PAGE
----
A Nameless Coffin (1966) by Gwendoline Butler
During a particularly hot June, a rash of purse slashing and snatching breaks out on Inspector John Coffin's patch in London. The thief isn't consistent and a week may go by without an incident, but just when the police think he has stopped there is another outbreak. Meanwhile, in Murreinhead, Scotland, a similar slashing outbreak occurs--but this time it's coats. Coffin is convinced that something worse is brewing and he's proved right when Giles Almond, a clerk of the Murreinhead Court, is attacked and slashed across the stomach. Almond successfully fights off the assailant and isn't hurt too badly, but the same can't be said for the missing Murreinhead woman whose body is found in an old apartment building in London destined to be knocked down to make way for new flats. Why was the woman in London? What connects the two towns? And why is an old woman the next victim on the list?
***************Spoiler ahead. Read at your risk.************
It's been a while since I've read any of the Coffin books, but I don't remember the writing being so disjointed. The narrative jumps around from Coffin's point of view to that of Giles Almond primarily, but also among some of the other characters. The way it's handled is very jerky and the story just doesn't seem to flow properly. There is a lot of potential for an early look at a young psychopath and Coffin's investigation could have been so much more interesting if the narrative had just hung together properly. It's pretty obvious who the culprit is from a very early point in the narrative. I'm afraid my last read of 2022 has been a disappointing one--though I do like that cover--the reversed black and white, pen and ink style with the almost glow-in-the dark green really caught my eye (and would be the reason I picked it for my last category in the Vintage Scattergories Challenge). I had hoped for a much stronger outing with Inspector Coffin. ★★ and 1/2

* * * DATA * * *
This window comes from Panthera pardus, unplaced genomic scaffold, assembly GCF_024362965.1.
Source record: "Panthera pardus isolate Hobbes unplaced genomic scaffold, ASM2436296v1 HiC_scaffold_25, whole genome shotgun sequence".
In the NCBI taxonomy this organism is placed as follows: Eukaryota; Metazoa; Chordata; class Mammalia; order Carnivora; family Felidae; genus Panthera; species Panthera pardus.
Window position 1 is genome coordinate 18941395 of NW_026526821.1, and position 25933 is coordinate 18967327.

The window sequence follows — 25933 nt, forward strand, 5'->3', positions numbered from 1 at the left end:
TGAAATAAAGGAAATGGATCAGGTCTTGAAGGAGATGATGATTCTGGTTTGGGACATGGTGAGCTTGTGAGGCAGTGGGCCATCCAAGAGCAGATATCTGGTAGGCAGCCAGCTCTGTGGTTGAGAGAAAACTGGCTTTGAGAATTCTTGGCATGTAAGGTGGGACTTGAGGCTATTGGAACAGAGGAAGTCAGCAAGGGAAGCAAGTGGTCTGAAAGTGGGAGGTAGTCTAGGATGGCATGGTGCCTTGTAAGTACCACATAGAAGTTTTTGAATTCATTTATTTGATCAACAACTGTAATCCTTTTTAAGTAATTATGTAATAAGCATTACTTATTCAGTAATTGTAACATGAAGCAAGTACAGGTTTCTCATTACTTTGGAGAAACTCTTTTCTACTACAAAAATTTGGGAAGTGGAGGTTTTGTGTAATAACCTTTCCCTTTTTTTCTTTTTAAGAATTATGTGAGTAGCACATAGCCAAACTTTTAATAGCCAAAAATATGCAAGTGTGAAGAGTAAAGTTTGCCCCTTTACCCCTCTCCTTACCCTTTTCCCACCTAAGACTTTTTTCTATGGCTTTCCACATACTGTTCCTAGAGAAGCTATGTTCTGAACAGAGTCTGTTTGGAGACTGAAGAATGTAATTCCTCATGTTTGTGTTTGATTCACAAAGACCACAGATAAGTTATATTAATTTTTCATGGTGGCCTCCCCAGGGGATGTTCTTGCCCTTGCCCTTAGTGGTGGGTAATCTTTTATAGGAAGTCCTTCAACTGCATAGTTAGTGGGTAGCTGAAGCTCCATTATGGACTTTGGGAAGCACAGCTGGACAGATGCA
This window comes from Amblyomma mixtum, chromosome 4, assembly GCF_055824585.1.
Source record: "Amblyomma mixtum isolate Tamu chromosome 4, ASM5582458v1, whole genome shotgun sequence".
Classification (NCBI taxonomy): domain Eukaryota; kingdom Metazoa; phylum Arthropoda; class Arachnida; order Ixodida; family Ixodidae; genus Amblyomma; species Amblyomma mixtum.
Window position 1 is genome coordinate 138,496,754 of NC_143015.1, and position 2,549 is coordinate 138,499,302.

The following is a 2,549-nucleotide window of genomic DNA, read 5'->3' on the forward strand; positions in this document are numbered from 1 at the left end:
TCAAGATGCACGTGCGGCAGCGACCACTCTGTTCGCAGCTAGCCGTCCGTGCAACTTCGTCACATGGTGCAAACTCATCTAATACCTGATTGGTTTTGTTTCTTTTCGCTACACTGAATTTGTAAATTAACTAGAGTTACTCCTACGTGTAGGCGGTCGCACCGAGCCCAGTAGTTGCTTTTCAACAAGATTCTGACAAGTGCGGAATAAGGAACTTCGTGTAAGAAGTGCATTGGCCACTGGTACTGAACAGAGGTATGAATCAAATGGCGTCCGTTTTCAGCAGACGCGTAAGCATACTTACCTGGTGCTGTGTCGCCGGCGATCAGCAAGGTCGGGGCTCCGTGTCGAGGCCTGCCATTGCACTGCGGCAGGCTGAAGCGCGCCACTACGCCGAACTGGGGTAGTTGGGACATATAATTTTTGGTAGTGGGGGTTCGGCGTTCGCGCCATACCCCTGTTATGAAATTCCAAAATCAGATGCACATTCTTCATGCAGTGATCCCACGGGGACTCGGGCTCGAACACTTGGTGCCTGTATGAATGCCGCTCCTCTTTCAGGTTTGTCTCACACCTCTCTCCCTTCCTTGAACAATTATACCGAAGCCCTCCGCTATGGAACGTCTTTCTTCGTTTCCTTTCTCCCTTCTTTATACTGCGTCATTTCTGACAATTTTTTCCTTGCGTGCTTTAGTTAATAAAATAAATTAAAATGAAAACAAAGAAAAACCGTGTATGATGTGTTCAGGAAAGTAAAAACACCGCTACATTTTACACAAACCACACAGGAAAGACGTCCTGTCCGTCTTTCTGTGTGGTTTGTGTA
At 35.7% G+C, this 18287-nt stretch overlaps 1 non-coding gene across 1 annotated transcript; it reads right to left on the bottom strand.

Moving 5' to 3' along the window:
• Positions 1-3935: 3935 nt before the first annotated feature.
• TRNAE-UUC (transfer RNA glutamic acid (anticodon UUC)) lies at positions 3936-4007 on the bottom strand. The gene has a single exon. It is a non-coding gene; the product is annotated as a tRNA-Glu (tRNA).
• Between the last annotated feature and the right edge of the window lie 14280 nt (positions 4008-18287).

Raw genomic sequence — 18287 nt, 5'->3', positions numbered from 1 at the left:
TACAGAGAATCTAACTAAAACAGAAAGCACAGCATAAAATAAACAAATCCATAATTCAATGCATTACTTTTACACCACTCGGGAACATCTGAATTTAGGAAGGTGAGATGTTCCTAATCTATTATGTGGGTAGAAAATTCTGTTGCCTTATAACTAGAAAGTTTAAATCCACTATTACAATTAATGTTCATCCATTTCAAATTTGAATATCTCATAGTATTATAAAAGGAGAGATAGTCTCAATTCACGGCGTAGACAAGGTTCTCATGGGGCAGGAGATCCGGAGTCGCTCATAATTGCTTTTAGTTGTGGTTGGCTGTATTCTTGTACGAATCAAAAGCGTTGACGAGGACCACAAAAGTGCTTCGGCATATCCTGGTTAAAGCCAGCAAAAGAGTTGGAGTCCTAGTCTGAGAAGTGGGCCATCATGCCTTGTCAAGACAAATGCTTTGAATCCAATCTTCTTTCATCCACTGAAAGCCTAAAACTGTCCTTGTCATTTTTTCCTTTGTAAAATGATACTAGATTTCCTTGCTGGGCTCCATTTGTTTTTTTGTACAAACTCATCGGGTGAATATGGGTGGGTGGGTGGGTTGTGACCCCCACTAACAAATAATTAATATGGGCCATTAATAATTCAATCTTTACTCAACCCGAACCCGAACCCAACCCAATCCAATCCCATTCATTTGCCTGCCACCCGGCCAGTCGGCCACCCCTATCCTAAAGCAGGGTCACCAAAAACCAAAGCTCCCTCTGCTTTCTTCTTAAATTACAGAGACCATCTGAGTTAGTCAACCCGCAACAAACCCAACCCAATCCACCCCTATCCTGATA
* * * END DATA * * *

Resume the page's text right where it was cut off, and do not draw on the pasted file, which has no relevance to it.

First line: Agenda for the Burgh Court of Murreinhead, Angus, Tuesday, May 12th, 196--.
Last line: So perhaps this was the real ending to the case.
Deaths = 5 (three stabbed; one natural; one bomb)